New tools for bowdlers, part 1
April 8, 2023
These are heady times for bowdlers and censors of all stripes. Not only is there a surge in demand by culture warriors on the far right and woke left to revise histories, lived experiences, and everyday language they deem unsavory or incovenient, but there are great new tools to get the job done. This post looks at the market for ‘bowdler-tech’, a fast-growing specialization within the broader repression-tech industry.1 Follow-on posts look at nifty gadgets for bowdlerizing at scales never seen before.
The quiet courage of Olesya K
March 25, 2023
On December 26, 2022, Russian police stormed the apartment of nineteen-year-old University student Olesya Krivtsova, threatened her with a sledgehammer, then arrested her for terrorism. She’d been denounced to the FSB by fellow students and a vigilante troll. Her crime? An Instagram post questioning the war in Ukraine. But this isn’t a story about a teenager’s naive mistake; it’s a story about the courage to speak truth to power even in the face of its wrath, gently, and without rancor.
AIs lose their copy rights
March 18, 2023
AI’s can’t copyright their own work, nor can their human (ab)users, according to a recent ruling by the US Copyright Office (USCO). The ruling applies to both artwork and text. It expands on an earlier one that revoked a copyright registration granted to Kristina Kashtanova for her and Midjourney’s collab on a comic book called Zarya of the Dawn. For this posting, I asked two AIs for their opinions.
Teaching the face of history
January 25, 2023
Teachers can be exciting, frustrating, boring, and many other ‘ings’, as all students know. So can teaching, as all teachers know. Teachers are also chronically underpaid and overworked. In the West, we don’t often think of them as heroes. And they don’t often face a violent death for their work, as they do in Afghanistan. Yet even in the US, teaching is a profession that calls for courage.
Note! This posting contains reproductions of beautiful Islamic paintings of the Prophet Muhammed.
December 25, 2022
Artificial neural network techniques like stable diffusion and online tools like Stability.ai’s DreamStudio are fun to play with, but are there practical uses? Decorative ones are the first that spring to mind. And people have already come up with some cool decorative–not to mention commercial–ideas, like this voice-controlled service to create wallpaper on the fly: Shopify’s AI wallpaper.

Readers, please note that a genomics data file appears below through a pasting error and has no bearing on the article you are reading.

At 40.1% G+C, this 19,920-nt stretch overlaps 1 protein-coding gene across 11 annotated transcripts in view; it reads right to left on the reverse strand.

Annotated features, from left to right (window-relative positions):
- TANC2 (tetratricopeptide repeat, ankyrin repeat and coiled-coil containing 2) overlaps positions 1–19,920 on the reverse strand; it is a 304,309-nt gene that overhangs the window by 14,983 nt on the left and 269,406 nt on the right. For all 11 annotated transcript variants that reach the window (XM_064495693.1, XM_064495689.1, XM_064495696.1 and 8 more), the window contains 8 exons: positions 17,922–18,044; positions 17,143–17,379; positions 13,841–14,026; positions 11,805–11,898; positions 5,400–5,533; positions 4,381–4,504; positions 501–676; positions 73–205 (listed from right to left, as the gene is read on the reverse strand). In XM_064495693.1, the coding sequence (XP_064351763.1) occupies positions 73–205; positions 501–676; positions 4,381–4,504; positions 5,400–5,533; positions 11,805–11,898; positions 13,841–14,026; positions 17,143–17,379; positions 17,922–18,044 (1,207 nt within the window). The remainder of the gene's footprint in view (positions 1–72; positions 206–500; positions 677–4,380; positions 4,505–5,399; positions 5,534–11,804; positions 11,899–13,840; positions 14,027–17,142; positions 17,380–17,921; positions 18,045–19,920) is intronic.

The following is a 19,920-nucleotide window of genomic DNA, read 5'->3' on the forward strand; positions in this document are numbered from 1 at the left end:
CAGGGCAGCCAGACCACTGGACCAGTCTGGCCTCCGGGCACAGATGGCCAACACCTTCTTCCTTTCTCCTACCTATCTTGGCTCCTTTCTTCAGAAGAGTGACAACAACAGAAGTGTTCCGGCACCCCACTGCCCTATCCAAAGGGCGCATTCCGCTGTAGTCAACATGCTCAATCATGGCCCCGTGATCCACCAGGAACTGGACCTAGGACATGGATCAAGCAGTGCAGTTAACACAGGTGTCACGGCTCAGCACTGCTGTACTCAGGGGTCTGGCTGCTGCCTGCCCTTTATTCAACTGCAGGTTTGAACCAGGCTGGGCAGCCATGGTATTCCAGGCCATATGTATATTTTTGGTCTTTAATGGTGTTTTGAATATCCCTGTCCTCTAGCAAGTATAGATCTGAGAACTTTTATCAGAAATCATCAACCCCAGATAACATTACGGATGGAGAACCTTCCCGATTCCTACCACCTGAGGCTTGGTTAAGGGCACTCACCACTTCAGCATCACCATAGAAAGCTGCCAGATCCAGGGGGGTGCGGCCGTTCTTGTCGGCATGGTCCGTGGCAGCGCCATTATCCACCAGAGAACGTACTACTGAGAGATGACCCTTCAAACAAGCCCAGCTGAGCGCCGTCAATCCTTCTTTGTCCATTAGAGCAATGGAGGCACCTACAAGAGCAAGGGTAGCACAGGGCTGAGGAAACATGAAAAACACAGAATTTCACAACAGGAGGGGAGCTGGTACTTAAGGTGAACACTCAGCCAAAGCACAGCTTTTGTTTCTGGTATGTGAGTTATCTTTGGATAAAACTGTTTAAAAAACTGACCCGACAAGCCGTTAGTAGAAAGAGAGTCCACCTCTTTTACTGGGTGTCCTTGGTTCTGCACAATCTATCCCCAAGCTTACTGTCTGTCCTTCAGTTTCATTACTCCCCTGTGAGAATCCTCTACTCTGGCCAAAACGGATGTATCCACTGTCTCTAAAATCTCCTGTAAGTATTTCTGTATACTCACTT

Artificial Space Pirates
December 16, 2022
I’m not the first to play with ChatGPT, maybe not the millionth, judging by all the awe-struck articles and the red warnings: “We’re experiencing exceptionally high demand” and “Request timed out.” But I did want to see ChatGPT try its hand at space pirates.
Political action heroes
November 12, 2022
Browsing the shelves of Foyles while in London this week, I was intrigued to see a couple of books by NYT bestselling author Andrew Shaffer: Hope Never Dies and Hope Rides Again. These political thrillers feature Barak Obama and Joe Biden as action heroes. Reviewers describe them as “escapist fantasy for liberals”, and “bromantic buddy-cop noir.” Prominently displayed cover-out, in the YA SFF section of Foyles. In London. Cool. I looked for a YA MAGA hat romance for balance, but didn’t find one. Probably sold out.
The Penguin-Sower chimera that wasn't
October 31, 2022
This pumpkin season, readers and writers can celebrate the abortion of an ill-conceived chimera: the attempted merger of publisher Penguin Random House–the largest trade publisher in the US–with Simon & Schuster, a smaller but formidable rival. The US Justice Department sued a year ago to block the merger, arguing that the creation of a single publisher that controls half the US market would be anti-competitive.
The Unproblematic Wizarding World of Barnes & Nobel
December 1, 2021
An article in the Advocate mentions an amusing skirmish in the TERF war embroiling author J.K. Rowling: a stand of Fantasy books in the Union Square Barnes & Nobel flagship store labeled ‘The Unproblematic Wizarding World’ in which the Harry Potter books are conspicuous for their absence. My guess: it’s a gentle, mischievous poke by a staff member or three, well-meant and harmless.
Arriving at Ard's Girdle, Part 2
April 15, 2021
Short days–that’s what I wanted. The days in Jasper’s world should be an hour long. How is the topic of this post and the previous one. Why is another story. The previous post described the physics and writerly problems with a quickly-spinning planet. This one describes how Ard’s Girdle of The Gem Merchant’s Son and the godlands of the Clanmarks series came to be.
Arriving at Ard's Girdle, Part 1
April 14, 2021
Short days–that’s what I wanted. Jasper’s world should have days about one hour long. How is the topic of this post and the next. Why is another story.
What’s hard about short days, you ask? The Gem Merchant’s Son is a fantasy. I could have said “let the days be one hour long” and be done with it. But I’ve never been a fan of ‘just magic’; I like there to be a system to it, even a science to it. Both The Gem Merchant’s Son and the Clanmarks series, which are set in the same world, are as much SF as F, and I like my SF hard as old cheese.